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Publication numberUS6449187 B1
Publication typeGrant
Application numberUS 09/907,341
Publication dateSep 10, 2002
Filing dateJul 17, 2001
Priority dateJul 17, 2001
Fee statusPaid
Publication number09907341, 907341, US 6449187 B1, US 6449187B1, US-B1-6449187, US6449187 B1, US6449187B1
InventorsCraig Thomas Salling, Kemal Tamer San
Original AssigneeTexas Instruments Incorporated
Export CitationBiBTeX, EndNote, RefMan
External Links: USPTO, USPTO Assignment, Espacenet
Method and apparatus for programming flash memory device
US 6449187 B1
Abstract
The method is for programming a memory cell in an array of cells having a plurality of bit lines, each with bit-line coupled cells, and a plurality of word lines, each with word-line coupled cells. A word line-bit line combination identifies a target cell. Each cell has a drain, source, gate and floating gate arrayed upon a base common to the cells, all of which cooperate to establish a floating gate-to-source field in each cell. The method includes the steps of: (a) applying a select signal to a word line and a bit line coupled with the target cell; (b) providing an adjusted signal to the bit-line coupled cells to decrease strength of the floating gate-to-drain field for the bit-coupled cells; (c) programming the target cell; and (d) maintaining the adjusted signal at least until the programming is complete.
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Claims(21)
We claim:
1. A method for programming a flash memory device; said flash memory device including a plurality of flash memory cells arranged in an array having at least one word line and at least one bit line; each respective cell of said plurality of cells having a respective drain, a respective source, a respective gate and a respective floating gate arrayed upon a base; said base being common with said plurality of cells; said respective drain, said respective source, said respective gate, said respective floating gate and said base cooperating to establish a floating gate-to-source electromagnetic field in each said respective cell; selected cells of said plurality of cells being connected in a word group with each respective word line of said at least one word line; selected cells of said plurality of cells being connected in a bit group with each respective bit line of said at least one bit line; an intersection of an individual said respective said word line and an individual said respective bit line identifying an individual cell of said plurality of cells; the method comprising the steps of:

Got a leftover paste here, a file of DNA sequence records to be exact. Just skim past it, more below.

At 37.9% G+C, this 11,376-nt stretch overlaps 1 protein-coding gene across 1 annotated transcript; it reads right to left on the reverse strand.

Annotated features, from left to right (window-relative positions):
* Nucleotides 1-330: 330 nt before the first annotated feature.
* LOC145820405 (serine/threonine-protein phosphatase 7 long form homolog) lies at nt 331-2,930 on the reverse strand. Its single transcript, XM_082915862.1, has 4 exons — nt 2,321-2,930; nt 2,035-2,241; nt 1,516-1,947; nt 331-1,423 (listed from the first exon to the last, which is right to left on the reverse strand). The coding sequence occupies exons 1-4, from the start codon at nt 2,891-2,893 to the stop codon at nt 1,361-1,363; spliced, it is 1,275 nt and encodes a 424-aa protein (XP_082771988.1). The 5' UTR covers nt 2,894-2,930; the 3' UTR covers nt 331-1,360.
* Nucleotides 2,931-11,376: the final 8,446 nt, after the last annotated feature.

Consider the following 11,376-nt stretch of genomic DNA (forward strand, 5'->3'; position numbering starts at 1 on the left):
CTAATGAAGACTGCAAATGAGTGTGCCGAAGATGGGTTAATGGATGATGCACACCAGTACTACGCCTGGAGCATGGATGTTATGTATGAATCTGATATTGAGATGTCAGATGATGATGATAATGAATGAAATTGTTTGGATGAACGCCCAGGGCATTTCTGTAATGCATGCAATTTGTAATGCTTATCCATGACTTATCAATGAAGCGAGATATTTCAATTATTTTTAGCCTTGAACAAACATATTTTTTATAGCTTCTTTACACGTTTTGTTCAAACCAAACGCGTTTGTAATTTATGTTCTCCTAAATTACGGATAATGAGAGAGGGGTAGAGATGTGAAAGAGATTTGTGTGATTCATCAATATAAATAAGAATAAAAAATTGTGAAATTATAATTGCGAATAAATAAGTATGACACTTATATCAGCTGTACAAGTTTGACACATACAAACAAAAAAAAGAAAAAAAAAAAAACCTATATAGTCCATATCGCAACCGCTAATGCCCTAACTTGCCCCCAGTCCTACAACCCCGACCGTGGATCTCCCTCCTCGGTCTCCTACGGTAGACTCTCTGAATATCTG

(a) identifying a target cell for programming; said identifying being effected by the steps of applying, in no particular order:
(1) a word select signal to a particular word line of said at least one word line; said particular word line being coupled with said target cell; and
(2) a bit select signal to a particular bit line of said at least one bit line; said particular bit line being coupled with said target cell;
(b) providing adjusted signals to said selected cells in said bit group coupled with said particular bit line to effect decreasing strength of said floating gate-to-drain electromagnetic field for said selected cells in said bit group coupled with said particular bit line;
(c) programming said target cell; and
(d) maintaining said adjusted signals at least until said programming of said target cell is completed.
2. A method for programming a flash memory device as recited in claim 1 wherein said providing adjusted signals is effected by increasing voltage applied to said respective gate for said selected cells in said bit group coupled with said particular bit line.
3. A method for programming a flash memory device as recited in claim 1 wherein said providing adjusted signals is effected by increasing source-to-base voltage differential for said selected cells in said bit group coupled with said particular bit line.